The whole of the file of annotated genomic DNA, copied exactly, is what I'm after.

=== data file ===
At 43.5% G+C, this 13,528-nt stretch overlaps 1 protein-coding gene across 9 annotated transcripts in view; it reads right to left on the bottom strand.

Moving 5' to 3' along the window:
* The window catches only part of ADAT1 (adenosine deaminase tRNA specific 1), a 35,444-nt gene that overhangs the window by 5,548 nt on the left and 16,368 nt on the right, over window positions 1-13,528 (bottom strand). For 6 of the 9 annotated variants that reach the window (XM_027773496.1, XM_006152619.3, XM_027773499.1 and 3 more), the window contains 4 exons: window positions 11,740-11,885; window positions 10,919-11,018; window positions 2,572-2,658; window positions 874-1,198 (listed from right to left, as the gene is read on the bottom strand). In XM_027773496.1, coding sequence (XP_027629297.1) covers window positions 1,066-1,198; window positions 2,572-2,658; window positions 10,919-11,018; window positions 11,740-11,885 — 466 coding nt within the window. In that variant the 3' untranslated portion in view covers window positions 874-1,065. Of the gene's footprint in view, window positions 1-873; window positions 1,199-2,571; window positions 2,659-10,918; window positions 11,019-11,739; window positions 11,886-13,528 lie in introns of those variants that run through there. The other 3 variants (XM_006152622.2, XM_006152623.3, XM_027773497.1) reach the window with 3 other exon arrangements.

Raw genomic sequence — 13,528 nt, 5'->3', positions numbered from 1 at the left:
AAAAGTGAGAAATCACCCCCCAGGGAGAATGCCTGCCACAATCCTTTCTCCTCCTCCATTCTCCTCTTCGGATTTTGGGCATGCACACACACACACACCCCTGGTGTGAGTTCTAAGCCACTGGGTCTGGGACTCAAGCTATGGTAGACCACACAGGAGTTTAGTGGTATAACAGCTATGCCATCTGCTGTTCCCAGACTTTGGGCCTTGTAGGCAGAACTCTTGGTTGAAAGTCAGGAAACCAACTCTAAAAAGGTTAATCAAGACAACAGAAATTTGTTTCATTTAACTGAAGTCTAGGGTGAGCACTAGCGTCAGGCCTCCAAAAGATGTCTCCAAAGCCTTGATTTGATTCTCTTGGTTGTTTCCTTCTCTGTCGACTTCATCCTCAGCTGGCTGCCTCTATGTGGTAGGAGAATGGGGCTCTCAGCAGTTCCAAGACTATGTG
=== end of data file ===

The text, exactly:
At 43.5% G+C, this 13,528-nt stretch overlaps 1 protein-coding gene across 9 annotated transcripts in view; it reads right to left on the bottom strand.

Moving 5' to 3' along the window:
* The window catches only part of ADAT1 (adenosine deaminase tRNA specific 1), a 35,444-nt gene that overhangs the window by 5,548 nt on the left and 16,368 nt on the right, over window positions 1-13,528 (bottom strand). For 6 of the 9 annotated variants that reach the window (XM_027773496.1, XM_006152619.3, XM_027773499.1 and 3 more), the window contains 4 exons: window positions 11,740-11,885; window positions 10,919-11,018; window positions 2,572-2,658; window positions 874-1,198 (listed from right to left, as the gene is read on the bottom strand). In XM_027773496.1, coding sequence (XP_027629297.1) covers window positions 1,066-1,198; window positions 2,572-2,658; window positions 10,919-11,018; window positions 11,740-11,885 — 466 coding nt within the window. In that variant the 3' untranslated portion in view covers window positions 874-1,065. Of the gene's footprint in view, window positions 1-873; window positions 1,199-2,571; window positions 2,659-10,918; window positions 11,019-11,739; window positions 11,886-13,528 lie in introns of those variants that run through there. The other 3 variants (XM_006152622.2, XM_006152623.3, XM_027773497.1) reach the window with 3 other exon arrangements.

Raw genomic sequence — 13,528 nt, 5'->3', positions numbered from 1 at the left:
AAAAGTGAGAAATCACCCCCCAGGGAGAATGCCTGCCACAATCCTTTCTCCTCCTCCATTCTCCTCTTCGGATTTTGGGCATGCACACACACACACACCCCTGGTGTGAGTTCTAAGCCACTGGGTCTGGGACTCAAGCTATGGTAGACCACACAGGAGTTTAGTGGTATAACAGCTATGCCATCTGCTGTTCCCAGACTTTGGGCCTTGTAGGCAGAACTCTTGGTTGAAAGTCAGGAAACCAACTCTAAAAAGGTTAATCAAGACAACAGAAATTTGTTTCATTTAACTGAAGTCTAGGGTGAGCACTAGCGTCAGGCCTCCAAAAGATGTCTCCAAAGCCTTGATTTGATTCTCTTGGTTGTTTCCTTCTCTGTCGACTTCATCCTCAGCTGGCTGCCTCTATGTGGTAGGAGAATGGGGCTCTCAGCAGTTCCAAGACTATGTG